All views expressed are my own but you can express them too if you want to be right about everything like I am.
Minivanman
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Re: It weren't like that at primary school

Try asking a 70 year old.

Apart form 5's and 10's I was and have never been able to learn my times tables, it just makes no sense to me.  I'm sure there must be a maths version of dyslexia. As for being able to deduct those numbers on a dartboard....

All views expressed are my own but you can express them too if you want to be right about everything like I am.
Minivanman
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Re: It weren't like that at primary school

Education and intelligence are not always the same thing.

All views expressed are my own but you can express them too if you want to be right about everything like I am.
Luzern
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Re: It weren't like that at primary school


Minivanman wrote:

Try asking a 70 year old.

Apart form 5's and 10's I was and have never been able to learn my times tables, it just makes no sense to me.  I'm sure there must be a maths version of dyslexia. As for being able to deduct those numbers on a dartboard....


Dyscalculia

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Minivanman
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Re: It weren't like that at primary school

Thanks, I knew it!..... although I'm not sure I like the sound of having had a 'brain disorder' Sad
 
dyscalculia
ˌdɪskalˈkjuːlɪə/
noun
PSYCHIATRY
  1. severe difficulty in making arithmetical calculations, as a result of brain disorder.
     
     
All views expressed are my own but you can express them too if you want to be right about everything like I am.
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Re: It weren't like that at primary school

At my Primary School it  was up to and including the 13 times table to answer by rote and snap questions. I  could understand the need for the 12 times table because we had 12 pennies to the shilling and 20 shillings to the pound. Of course we had to handle fractions for money calculation including farthings and ha'pennies. The closest thing we had to a desk calculator was a book containing pre-printed tables of fractions and multiples, these were strictly not allowed in class.

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Luzern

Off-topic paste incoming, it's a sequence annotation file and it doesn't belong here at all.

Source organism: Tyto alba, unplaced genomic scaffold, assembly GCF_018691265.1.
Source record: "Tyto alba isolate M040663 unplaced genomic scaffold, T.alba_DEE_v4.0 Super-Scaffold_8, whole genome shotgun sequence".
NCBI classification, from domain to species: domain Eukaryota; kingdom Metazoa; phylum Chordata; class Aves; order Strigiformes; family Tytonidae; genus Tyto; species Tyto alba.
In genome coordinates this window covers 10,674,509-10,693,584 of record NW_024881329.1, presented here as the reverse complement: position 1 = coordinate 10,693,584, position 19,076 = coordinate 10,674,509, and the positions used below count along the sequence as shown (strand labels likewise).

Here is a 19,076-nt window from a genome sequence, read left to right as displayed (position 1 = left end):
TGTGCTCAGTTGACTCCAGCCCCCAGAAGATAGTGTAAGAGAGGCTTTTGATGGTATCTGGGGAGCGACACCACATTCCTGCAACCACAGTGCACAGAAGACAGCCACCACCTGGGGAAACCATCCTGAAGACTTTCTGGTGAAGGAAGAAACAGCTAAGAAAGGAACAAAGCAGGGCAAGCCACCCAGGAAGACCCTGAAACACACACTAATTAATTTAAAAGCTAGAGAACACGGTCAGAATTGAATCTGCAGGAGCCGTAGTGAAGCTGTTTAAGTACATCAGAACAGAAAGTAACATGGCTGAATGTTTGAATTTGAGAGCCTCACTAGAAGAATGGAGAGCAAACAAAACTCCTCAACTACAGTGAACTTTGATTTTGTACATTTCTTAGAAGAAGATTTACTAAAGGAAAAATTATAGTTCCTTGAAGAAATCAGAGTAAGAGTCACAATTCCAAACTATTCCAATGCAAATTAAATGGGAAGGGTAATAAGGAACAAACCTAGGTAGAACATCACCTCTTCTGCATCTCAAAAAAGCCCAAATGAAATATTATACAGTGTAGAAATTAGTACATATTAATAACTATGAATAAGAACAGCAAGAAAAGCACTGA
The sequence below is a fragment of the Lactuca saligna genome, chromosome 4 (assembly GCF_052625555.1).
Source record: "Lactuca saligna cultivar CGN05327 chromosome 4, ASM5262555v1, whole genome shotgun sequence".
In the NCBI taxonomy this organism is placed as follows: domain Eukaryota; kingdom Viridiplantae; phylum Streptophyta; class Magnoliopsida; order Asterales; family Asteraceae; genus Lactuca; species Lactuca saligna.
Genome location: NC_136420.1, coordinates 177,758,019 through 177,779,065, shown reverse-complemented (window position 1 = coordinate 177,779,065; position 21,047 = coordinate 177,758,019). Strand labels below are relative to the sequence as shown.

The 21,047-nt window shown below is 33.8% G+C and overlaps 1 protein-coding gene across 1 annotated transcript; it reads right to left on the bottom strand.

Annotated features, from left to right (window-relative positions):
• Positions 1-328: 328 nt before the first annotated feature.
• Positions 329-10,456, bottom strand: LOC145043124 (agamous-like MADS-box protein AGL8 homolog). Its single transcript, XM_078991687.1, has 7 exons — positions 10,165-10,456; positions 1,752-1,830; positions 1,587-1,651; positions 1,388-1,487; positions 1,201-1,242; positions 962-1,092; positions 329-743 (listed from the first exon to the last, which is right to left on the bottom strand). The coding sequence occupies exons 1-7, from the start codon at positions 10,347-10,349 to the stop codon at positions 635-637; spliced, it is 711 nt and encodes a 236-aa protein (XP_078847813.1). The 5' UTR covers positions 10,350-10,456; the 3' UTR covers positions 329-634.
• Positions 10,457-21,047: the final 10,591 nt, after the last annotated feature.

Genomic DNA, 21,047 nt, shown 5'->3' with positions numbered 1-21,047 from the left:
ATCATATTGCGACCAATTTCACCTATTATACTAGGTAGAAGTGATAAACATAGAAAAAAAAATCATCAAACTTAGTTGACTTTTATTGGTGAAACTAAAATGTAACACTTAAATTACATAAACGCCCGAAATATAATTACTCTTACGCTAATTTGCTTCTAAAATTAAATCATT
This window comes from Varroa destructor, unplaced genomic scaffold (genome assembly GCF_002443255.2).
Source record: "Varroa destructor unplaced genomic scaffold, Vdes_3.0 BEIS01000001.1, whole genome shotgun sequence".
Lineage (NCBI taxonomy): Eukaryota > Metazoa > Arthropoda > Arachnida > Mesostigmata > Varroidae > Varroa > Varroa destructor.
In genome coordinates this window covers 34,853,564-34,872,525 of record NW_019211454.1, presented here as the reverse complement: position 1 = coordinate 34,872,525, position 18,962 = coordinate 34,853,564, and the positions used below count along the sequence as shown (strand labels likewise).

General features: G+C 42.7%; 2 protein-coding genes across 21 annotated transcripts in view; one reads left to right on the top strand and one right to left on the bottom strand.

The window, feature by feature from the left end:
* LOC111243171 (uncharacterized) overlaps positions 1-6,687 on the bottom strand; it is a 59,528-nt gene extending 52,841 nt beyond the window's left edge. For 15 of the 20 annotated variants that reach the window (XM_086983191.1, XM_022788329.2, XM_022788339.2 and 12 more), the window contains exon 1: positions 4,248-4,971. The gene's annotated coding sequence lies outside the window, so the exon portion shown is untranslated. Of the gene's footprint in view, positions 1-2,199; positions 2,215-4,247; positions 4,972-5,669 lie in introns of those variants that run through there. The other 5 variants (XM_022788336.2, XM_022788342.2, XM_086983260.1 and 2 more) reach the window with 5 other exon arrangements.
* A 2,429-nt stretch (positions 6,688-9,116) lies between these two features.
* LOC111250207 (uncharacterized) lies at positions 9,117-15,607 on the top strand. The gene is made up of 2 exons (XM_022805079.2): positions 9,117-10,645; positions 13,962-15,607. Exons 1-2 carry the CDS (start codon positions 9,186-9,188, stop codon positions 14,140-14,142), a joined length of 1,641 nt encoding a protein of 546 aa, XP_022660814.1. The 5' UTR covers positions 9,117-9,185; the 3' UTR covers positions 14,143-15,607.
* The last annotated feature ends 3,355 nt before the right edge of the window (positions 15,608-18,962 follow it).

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Re: It weren't like that at primary school


Minivanman wrote:
Thanks, I knew it!..... although I'm not sure I like the sound of having had a 'brain disorder' Sad
 
dyscalculia
ˌdɪskalˈkjuːlɪə/
noun
PSYCHIATRY
  1. severe difficulty in making arithmetical calculations, as a result of brain disorder.
     
     

I just like showing off!Tongue 

How are you with music and language(s)? It does seem from various articles that there is some sort of correlation between maths and those two. What it is I do not know, but my guess is to participate actively, some ability in pattern recognition is required. That applies to both language and music. It's but a guess.

No one has to agree with my opinion, but in the time I have left a miracle would be nice.
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Re: It weren't like that at primary school

I did both maths and music at 'A' in school and I feel there is definitely a correlation between the two.

 

AlaricAdair wrote:

At my Primary School it  was up to and including the 13 times table to answer by rote and snap questions. I  could understand the need for the 12 times table because we had 12 pennies to the shilling and 20 shillings to the pound. Of course we had to handle fractions for money calculation including farthings and ha'pennies. The closest thing we had to a desk calculator was a book containing pre-printed tables of fractions and multiples, these were strictly not allowed in class.

Calculators were a new thing as I approached my 'O' Levels and were frowned upon in the class and definitely not allowed during exams. I understand that they are now and I feel that is a big mistake.

 

I think learning the twelve times tables has helped tremendously with mathematical mental agility over the years and makes larger calculations easier to do in my head or on paper without resorting to a calculator.

 

I still remember an argument years ago with my step-daughter over a reasonably simple calculation for her homework that I informed her she had got wrong. She showed me the display which disagreed with my result. She typed it in again with the same answer as before. How can the calculator be wrong, she shouted. I asked her to enter the digits in front of me and it transpires that each time she has transposed two digits giving the error.Wink